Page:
UAE markets tumble as regulator halts four prominent investors
The UAE’s stock markets fell on Tuesday as oil prices continued to drop and the federal market regulator halted four prominent investors from trading on the country’s stock exchanges.
The Dubai Financial Market General Index fell 5.4 per cent to 3,752.79, while the Abu Dhabi Securities Market General Index lost 2.18 per cent to 4,444.03. The Dubai Index was the worst performer on Tuesday among more than 90 indexes tracked globally by Bloomberg.
The Dubai measure has lost 13 per cent of its value this month, while the Abu Dhabi market has shed 5 per cent. The panic selling started in mid-November as the rapid decline in oil prices triggered concerns over economic growth in the UAE.
The contractor Drake & Scull International and Islamic Arab Insurance Company (or Salama) both fell by 10 per cent in Dubai, leading the losers, while in Abu Dhabi, the insurer Al Buhaira National Insurance Company and real estate firm Eshraq Properties also dropped by 10 per cent.
Brent crude retreated about 2 per cent to US$56.74 a barrel in afternoon trading, its lowest since May 2009.
The oil price has fallen by about half from this year’s high of US$115 a barrel reached in June, due to an oil supply glut, weaker demand from Europe and Asia, and a stronger US dollar. Oil is sold in US dollars.
Yesterday’s stock market decline coincided with news that the Securities and Commodities Authority (SCA) has prohibited four prominent investors from trading in securities, according to an SCA spokesman.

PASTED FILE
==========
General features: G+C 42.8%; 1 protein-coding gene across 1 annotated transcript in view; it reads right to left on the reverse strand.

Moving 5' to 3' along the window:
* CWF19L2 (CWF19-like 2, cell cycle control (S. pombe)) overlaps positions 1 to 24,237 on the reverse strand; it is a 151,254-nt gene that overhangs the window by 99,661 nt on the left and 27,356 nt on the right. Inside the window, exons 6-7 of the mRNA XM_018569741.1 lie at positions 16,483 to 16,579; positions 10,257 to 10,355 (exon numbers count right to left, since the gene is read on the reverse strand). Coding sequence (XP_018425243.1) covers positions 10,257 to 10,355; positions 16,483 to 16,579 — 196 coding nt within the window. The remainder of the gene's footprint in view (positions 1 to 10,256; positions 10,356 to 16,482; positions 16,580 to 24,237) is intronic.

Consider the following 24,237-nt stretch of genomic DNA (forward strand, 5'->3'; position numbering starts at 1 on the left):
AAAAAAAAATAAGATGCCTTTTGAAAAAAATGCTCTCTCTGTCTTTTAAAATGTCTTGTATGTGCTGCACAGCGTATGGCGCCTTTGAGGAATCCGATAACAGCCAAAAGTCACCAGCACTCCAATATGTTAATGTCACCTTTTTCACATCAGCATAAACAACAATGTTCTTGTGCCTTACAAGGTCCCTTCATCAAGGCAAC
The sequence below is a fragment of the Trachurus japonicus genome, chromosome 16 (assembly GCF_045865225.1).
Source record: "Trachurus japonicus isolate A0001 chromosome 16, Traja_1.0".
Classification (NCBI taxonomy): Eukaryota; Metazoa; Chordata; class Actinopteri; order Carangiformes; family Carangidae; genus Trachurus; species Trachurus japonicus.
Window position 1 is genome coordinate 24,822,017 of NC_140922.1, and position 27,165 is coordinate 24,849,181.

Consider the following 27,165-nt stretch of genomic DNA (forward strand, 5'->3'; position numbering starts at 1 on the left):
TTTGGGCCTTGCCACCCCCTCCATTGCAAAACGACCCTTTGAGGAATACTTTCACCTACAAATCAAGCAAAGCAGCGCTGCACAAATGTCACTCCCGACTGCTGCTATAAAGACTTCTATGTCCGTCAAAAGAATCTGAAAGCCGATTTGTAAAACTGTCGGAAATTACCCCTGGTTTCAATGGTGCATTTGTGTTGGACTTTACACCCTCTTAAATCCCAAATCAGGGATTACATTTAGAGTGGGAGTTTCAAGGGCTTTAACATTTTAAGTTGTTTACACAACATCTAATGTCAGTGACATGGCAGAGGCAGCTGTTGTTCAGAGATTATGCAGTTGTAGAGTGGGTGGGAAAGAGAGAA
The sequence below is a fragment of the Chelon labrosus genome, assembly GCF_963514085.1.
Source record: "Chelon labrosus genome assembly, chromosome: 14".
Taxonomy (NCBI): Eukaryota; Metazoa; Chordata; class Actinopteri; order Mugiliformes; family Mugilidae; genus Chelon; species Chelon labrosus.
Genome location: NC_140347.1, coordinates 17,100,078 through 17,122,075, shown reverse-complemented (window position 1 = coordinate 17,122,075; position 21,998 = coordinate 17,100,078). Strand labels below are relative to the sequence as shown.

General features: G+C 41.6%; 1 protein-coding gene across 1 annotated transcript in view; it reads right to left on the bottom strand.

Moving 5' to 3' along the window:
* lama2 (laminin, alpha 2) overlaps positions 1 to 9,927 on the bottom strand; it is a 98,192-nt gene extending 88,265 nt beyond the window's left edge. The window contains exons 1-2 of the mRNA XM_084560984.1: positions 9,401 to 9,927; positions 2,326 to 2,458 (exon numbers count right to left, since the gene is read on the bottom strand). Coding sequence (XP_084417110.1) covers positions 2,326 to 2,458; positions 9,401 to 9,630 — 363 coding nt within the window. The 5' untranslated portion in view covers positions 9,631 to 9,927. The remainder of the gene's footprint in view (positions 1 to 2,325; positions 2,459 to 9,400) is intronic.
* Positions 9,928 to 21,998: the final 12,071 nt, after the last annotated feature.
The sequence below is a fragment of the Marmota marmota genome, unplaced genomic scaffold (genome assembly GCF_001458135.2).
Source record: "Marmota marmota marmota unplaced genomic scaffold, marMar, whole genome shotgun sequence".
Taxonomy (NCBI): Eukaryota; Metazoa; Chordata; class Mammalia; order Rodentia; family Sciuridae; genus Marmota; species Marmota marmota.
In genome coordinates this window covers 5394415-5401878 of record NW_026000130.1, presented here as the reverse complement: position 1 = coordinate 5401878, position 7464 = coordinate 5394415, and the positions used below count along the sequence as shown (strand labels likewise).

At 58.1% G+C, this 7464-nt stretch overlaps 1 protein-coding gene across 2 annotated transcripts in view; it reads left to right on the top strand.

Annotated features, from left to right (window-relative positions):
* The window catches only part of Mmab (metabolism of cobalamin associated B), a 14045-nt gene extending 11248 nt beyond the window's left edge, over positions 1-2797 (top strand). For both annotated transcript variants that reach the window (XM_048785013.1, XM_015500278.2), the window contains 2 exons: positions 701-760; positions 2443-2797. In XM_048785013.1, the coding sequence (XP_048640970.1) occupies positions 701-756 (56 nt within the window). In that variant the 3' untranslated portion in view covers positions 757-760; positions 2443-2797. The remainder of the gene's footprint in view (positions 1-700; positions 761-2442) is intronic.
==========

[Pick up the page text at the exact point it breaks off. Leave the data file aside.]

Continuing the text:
He declined to name the investors, or reveal the reason behind their prohibition from stock trading activities.
The spokesperson confirmed a report in the Arabic language newspaper Al Bayan, which said the investors’ trades were reviewed by the authorities and were found to have committed violations without elaborating about the breaches.
The authority, the paper added, asked for detailed information from brokers in the market about the trading activities of several important investors, and whether they conducted those trades themselves or through investment funds.
The move is another step that the authority is taking to clamp down on market manipulation and other illegal activities that may have contributed to the slide in UAE equities.
“The SCA is on top of things and is taking measures to control things.
“This is a right step to bring back credibility to the stock market,” said Nabil Farhat, a partner at Al Fajr Securities in Dubai.
“SCA will start investigating illegal conduct in the stock market. These are not the only ones.
“There are other people. We should not concentrate on individuals. It could be funds. It could be foreign investors.”
The SCA has been seeking to stem the slide in the stock market that has been triggered by panic selling from retail investors amid reports of short-selling fuelling volatility on UAE bourses.
The SCA has warned banks and brokers that short-selling is illegal.
The authority said any short- selling activity would be subject to fines and legal enforcement. Short-selling is the practice of selling borrowed shares in the hope of buying them back later at a lower price returning them to the original owner and keeping the difference. Brokers have said that foreign investment banks helped exaggerate the fall by taking short positions on local stocks.
“Foreign investment funds are entering the market as speculators.
“There is also the practice of short selling. If you want to invest in the UAE, you need to abide by the UAE’s rules and regulations,” said Mr Farhat.
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Published: December 30, 2014 04:00 AM